Saturday, March 23, 2013

RTE: Hyderabad Public School gets it right

RTE: Hyderabad Public School gets it right

HYDERABAD: Hyderabad Public School, one of the most prestigious schools in the state, changed its admission process right after the Right to Education (RTE) Act came into existence in 2009. Since the past two years the school has been following the lottery system over the entrance examination model and has been reserving seats for students from underprivileged backgrounds, in complete compliance with the act. Proud of this achievement, school officials say that the fear of school managements that their standard of education would drop with the implementation of the act are unfounded.
In HPS, every year nearly 10,000 students compete for 250 seats. With the lottery system kicking in every one has an equal opportunity to get a seat, officials said. With no "influences" and no "recommendations" coming into picture for the aam admi, HPS admission has become more student friendly, all thanks to RTE. The school was able to implement the directives of the RTE as its board comprises top officials of the school education department. "We decided to implement the RTE act in HPS to make it a model for other schools to follow," said D Sambashiva Rao, the then principal secretary of secondary education department.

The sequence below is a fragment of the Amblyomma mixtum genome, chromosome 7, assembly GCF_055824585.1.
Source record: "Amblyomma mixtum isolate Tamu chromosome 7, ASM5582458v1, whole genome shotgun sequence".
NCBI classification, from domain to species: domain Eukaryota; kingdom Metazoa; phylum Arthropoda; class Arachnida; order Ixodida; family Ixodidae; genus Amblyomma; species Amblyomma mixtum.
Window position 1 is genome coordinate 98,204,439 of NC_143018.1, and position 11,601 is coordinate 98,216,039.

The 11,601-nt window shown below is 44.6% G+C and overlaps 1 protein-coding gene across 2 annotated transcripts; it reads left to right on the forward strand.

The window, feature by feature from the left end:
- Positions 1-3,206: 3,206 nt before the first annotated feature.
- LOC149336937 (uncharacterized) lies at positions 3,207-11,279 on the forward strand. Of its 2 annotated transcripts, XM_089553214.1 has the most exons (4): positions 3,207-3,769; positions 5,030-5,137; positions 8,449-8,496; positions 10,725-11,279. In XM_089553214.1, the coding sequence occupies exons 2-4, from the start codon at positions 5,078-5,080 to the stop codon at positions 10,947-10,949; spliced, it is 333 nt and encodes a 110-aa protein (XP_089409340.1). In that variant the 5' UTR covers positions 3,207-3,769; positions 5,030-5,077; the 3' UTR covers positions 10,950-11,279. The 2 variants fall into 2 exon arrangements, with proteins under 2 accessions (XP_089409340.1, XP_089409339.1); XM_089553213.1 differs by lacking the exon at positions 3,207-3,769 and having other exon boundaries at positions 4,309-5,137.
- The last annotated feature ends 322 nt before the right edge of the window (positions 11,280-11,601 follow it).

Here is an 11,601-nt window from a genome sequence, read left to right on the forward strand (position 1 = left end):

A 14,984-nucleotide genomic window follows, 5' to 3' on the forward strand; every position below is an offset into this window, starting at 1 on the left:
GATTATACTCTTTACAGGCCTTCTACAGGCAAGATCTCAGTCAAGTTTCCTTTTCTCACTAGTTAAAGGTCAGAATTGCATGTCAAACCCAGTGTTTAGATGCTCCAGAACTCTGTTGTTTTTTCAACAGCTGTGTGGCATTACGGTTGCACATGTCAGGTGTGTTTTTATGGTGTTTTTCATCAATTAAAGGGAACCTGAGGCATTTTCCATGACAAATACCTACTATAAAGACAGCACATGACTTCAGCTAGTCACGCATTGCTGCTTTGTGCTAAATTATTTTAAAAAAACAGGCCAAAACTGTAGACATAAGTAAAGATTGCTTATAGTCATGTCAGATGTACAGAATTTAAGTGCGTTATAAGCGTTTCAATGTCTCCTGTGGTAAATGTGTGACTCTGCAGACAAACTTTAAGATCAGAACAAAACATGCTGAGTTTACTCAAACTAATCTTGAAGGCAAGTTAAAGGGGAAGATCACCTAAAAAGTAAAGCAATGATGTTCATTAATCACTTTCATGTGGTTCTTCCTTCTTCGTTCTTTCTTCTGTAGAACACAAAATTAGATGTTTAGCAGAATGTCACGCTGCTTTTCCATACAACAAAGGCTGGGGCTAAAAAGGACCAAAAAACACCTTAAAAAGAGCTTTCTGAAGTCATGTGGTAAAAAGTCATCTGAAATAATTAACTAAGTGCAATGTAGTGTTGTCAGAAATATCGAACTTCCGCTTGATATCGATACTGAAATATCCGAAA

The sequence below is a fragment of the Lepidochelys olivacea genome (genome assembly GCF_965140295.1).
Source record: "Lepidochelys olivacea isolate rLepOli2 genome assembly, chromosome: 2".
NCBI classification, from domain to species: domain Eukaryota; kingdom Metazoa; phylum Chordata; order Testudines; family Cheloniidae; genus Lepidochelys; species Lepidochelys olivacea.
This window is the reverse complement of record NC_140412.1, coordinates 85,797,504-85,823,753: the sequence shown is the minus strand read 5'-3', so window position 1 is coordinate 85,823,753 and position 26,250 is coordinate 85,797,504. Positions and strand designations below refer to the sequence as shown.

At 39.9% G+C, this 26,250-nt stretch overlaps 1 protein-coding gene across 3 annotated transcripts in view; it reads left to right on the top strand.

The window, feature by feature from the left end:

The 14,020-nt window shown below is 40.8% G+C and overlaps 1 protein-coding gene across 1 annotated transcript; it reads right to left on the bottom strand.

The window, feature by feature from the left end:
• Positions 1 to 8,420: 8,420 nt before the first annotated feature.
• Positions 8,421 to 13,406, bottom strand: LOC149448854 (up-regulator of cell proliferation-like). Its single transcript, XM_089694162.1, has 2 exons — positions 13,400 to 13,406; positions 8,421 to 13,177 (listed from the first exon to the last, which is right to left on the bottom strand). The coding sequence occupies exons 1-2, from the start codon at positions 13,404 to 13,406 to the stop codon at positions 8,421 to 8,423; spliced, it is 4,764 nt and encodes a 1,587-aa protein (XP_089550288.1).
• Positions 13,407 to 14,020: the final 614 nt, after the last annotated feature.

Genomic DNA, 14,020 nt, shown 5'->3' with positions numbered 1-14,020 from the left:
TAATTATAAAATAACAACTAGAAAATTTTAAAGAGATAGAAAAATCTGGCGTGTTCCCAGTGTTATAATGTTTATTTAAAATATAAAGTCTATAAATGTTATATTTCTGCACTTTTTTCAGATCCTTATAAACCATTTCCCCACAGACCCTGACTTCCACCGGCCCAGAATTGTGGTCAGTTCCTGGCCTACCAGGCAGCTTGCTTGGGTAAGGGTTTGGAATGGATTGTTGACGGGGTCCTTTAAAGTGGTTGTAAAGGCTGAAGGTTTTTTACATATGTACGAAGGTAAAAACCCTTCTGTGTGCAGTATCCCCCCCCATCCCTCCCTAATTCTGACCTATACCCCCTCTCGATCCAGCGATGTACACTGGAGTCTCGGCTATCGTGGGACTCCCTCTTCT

"All the branches of HPS have implemented the act and the response has been good. We admitted students under the act in the presence of officials of the district education department to make the process transparent," said U Srinivas Murthy, in-charge principal, HPS Kadapa. Shattering the myth that students from underprivileged backgrounds might not do well when admitted into English medium schools, students in HPS institutions across the state are doing well in class, officials said.
The implementation of the act did not face any resistance from parents as reservations for students from weak sections is not a new thing as far as HPS is concerned. The school has been reserving its seats for students from SC and ST communities since its inception.

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